Djab Wurrung women left heartbroken as ancient birthing tree torn down

Djab Wurrung women left heartbroken as ancient birthing tree torn down in Victoria

Djab Wurrung

The Victorian government has moved ahead with contentious plans to cut down an ancient yellow box tree with cultural significance to Australia’s Indigenous Djab Wurrung women.

Felled to make way for a new highway in the state’s west, the tree’s fate yesterday left protesters shattered, with 50 people arrested in the process.

One observer, a legal student who chose to remain anonymous, told The Guardian that police had turned up and immediately turned violent, including “grabbing people by the head”.

“They starting making really violent arrests, grabbing people by the head; four cops on top of one person,” she said.

“They then came up to me and told me I would be arrested if I didn’t move on. I agreed to move on. They then arrested me immediately despite my compliance. They walked me out, away from my position as a legal observer, holding both of my arms.”

All protesters who were arrested received bail to appear in the Ararat Magistrates Court at a later date.

Recognised as a Directions Tree, the yellow box is a sacred place where many Djab Wurrung women have journeyed to give birth throughout history.

“It has placenta buried with the seed, from ancestors,” a member of the Djab Wurrung embassy, Zellanach Djab Mara told The ABC.

Despite red-hot tensions, and grief-stricken statements from Indigenous community leaders, the Victorian government claims that they had numerous consultations with the Djab Wurrung people, and determined that the tree in question was not of particular cultural significance.

Jacinta Allan, Victoria’s Minister for Transport Infrastructure, claimed in a statement that no trees had been, or would be, removed as a part of the Western Highway upgrade without the consent of the the 12 families that make up the Djab Wurrung people.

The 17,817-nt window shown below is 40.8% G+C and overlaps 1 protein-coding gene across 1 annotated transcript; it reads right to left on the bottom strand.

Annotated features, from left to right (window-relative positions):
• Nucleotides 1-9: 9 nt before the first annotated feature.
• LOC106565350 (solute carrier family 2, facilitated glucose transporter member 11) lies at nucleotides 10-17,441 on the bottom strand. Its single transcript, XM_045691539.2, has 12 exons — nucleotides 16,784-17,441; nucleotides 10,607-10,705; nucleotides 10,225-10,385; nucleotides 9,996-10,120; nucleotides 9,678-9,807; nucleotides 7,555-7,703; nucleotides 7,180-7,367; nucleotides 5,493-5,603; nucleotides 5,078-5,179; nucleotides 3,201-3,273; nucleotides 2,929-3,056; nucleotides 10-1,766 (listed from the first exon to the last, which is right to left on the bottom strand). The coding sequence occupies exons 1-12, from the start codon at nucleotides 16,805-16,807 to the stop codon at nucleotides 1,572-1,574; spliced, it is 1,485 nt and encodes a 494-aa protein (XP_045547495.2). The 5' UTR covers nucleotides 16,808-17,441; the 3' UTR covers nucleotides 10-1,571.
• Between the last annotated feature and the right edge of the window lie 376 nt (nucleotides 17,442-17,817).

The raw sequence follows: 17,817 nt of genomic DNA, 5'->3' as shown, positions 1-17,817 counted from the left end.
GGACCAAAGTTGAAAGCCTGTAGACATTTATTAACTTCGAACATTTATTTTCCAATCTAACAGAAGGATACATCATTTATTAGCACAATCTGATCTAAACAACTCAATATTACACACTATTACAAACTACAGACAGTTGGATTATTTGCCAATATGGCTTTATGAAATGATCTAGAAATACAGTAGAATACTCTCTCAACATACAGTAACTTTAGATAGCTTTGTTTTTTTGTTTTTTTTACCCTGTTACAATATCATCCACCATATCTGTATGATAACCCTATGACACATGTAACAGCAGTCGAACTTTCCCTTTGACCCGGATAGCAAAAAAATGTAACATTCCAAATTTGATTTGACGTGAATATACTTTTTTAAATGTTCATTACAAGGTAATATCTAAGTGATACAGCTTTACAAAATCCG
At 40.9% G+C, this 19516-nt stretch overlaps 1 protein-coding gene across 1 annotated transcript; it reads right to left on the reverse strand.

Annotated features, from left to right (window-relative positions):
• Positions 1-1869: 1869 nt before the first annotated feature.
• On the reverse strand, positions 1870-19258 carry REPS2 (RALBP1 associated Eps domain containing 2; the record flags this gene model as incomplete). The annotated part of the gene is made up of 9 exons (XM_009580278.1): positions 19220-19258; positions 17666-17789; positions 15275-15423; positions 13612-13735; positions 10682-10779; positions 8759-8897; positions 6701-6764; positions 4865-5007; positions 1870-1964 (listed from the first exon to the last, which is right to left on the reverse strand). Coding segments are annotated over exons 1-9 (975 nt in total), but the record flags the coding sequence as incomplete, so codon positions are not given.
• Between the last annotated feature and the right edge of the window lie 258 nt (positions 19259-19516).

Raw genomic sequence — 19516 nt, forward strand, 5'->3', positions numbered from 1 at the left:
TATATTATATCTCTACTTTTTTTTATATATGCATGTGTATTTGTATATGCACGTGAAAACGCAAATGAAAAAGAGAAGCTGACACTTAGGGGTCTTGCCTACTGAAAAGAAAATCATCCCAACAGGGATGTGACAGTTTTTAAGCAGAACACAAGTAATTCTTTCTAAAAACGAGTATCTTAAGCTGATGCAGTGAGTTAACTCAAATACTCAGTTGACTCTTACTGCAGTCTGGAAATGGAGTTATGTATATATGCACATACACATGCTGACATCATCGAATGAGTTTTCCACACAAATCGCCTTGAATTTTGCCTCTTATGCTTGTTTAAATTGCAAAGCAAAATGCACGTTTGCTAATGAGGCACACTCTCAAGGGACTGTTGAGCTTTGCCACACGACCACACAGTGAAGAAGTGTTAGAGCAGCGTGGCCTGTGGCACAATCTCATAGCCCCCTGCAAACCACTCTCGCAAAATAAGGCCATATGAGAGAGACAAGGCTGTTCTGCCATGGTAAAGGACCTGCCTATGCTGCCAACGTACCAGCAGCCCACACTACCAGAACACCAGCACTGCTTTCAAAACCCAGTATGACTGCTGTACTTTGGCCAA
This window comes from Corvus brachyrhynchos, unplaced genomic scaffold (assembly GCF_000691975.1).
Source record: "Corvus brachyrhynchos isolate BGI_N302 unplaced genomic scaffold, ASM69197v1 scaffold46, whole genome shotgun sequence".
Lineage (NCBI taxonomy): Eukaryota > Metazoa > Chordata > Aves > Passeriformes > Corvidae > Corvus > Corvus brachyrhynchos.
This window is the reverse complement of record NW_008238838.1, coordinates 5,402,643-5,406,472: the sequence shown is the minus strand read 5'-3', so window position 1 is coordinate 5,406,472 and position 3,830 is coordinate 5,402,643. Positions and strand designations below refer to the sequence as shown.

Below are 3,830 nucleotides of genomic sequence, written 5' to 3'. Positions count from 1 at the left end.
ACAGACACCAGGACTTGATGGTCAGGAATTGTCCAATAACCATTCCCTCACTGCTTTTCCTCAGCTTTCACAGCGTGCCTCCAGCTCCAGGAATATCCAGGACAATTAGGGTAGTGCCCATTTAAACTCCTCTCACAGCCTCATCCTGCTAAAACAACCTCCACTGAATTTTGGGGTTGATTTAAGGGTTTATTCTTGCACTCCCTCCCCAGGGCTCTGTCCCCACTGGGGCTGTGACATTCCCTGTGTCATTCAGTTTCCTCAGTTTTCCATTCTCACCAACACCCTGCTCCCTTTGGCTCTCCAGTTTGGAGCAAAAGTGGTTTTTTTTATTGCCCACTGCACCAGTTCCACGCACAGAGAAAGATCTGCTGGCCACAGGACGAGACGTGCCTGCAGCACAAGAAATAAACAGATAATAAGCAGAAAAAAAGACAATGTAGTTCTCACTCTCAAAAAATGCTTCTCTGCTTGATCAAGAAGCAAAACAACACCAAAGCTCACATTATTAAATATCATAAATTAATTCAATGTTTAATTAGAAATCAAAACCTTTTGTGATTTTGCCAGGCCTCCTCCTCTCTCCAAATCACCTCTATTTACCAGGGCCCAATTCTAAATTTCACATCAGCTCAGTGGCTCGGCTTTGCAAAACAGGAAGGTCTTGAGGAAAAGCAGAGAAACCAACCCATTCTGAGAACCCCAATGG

“The tree that was identified in media reports on Tuesday, usually referred to as the “Fiddleback Tree”, has been involved in multiple cultural surveys involving Djab Wurrung elders and has not been assessed as being culturally significant,” she said.

“In fact, the tree has been assessed by an arborist as being “maybe over 100 years old” and is highly unlikely to pre-date European settlement.

The Directions Tree that was identified in the Federal Court proceeding is at the northern end of the alignment almost 10 kilometres away.

It has not, and will not be removed.

After consulting with Eastern Maar, the Government changed the alignment more than a year ago to avoid more trees, including two suspected birthing trees.

The Ombudsman had a good look at this and found that Major Road Projects Victoria has acted respectfully and appropriately.”

But Victoria’s first Indigenous senator, Lidia Thorpe, who was only weeks ago sworn in, said the actions of the government had undone the possibility of good faith and compromise.

“We wanted a peaceful outcome, we came with peace and in good faith, and were willing to negotiate.

“But heavy-handed politics from the Andrews government has faded any hopes of that, or anything else into the future.

“The inherent violence of the system is being perpetrated against us on every level.”

Image Credit: Sean Paris.

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